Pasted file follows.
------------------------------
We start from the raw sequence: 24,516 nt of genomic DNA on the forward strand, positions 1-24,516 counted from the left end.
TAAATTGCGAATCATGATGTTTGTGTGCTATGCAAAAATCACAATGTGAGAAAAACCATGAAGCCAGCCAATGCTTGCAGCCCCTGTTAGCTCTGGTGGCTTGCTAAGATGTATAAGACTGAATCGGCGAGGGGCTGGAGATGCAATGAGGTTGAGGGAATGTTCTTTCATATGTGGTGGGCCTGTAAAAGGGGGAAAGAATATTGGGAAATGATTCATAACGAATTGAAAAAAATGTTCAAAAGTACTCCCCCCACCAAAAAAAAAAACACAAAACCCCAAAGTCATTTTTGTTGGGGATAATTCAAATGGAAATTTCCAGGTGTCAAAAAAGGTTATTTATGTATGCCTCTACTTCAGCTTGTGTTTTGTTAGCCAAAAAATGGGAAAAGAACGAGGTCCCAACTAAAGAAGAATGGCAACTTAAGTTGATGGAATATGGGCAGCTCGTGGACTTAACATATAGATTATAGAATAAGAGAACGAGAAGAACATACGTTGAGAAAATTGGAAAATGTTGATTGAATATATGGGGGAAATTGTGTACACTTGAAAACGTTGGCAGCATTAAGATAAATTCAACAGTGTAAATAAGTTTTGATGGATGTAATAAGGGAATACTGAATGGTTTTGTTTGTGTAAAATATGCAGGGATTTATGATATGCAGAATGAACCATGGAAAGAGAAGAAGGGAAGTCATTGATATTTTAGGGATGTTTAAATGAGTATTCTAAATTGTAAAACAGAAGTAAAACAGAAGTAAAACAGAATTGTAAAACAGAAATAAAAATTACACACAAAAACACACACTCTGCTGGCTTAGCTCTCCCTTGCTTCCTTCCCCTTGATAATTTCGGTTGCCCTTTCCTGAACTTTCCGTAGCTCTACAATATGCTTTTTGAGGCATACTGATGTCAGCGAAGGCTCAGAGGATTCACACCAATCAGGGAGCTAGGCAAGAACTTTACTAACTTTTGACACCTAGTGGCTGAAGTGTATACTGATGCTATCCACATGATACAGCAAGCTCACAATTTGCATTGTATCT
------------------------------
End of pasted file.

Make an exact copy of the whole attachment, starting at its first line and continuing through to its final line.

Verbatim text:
We start from the raw sequence: 24,516 nt of genomic DNA on the forward strand, positions 1-24,516 counted from the left end.
TAAATTGCGAATCATGATGTTTGTGTGCTATGCAAAAATCACAATGTGAGAAAAACCATGAAGCCAGCCAATGCTTGCAGCCCCTGTTAGCTCTGGTGGCTTGCTAAGATGTATAAGACTGAATCGGCGAGGGGCTGGAGATGCAATGAGGTTGAGGGAATGTTCTTTCATATGTGGTGGGCCTGTAAAAGGGGGAAAGAATATTGGGAAATGATTCATAACGAATTGAAAAAAATGTTCAAAAGTACTCCCCCCACCAAAAAAAAAAACACAAAACCCCAAAGTCATTTTTGTTGGGGATAATTCAAATGGAAATTTCCAGGTGTCAAAAAAGGTTATTTATGTATGCCTCTACTTCAGCTTGTGTTTTGTTAGCCAAAAAATGGGAAAAGAACGAGGTCCCAACTAAAGAAGAATGGCAACTTAAGTTGATGGAATATGGGCAGCTCGTGGACTTAACATATAGATTATAGAATAAGAGAACGAGAAGAACATACGTTGAGAAAATTGGAAAATGTTGATTGAATATATGGGGGAAATTGTGTACACTTGAAAACGTTGGCAGCATTAAGATAAATTCAACAGTGTAAATAAGTTTTGATGGATGTAATAAGGGAATACTGAATGGTTTTGTTTGTGTAAAATATGCAGGGATTTATGATATGCAGAATGAACCATGGAAAGAGAAGAAGGGAAGTCATTGATATTTTAGGGATGTTTAAATGAGTATTCTAAATTGTAAAACAGAAGTAAAACAGAAGTAAAACAGAATTGTAAAACAGAAATAAAAATTACACACAAAAACACACACTCTGCTGGCTTAGCTCTCCCTTGCTTCCTTCCCCTTGATAATTTCGGTTGCCCTTTCCTGAACTTTCCGTAGCTCTACAATATGCTTTTTGAGGCATACTGATGTCAGCGAAGGCTCAGAGGATTCACACCAATCAGGGAGCTAGGCAAGAACTTTACTAACTTTTGACACCTAGTGGCTGAAGTGTATACTGATGCTATCCACATGATACAGCAAGCTCACAATTTGCATTGTATCT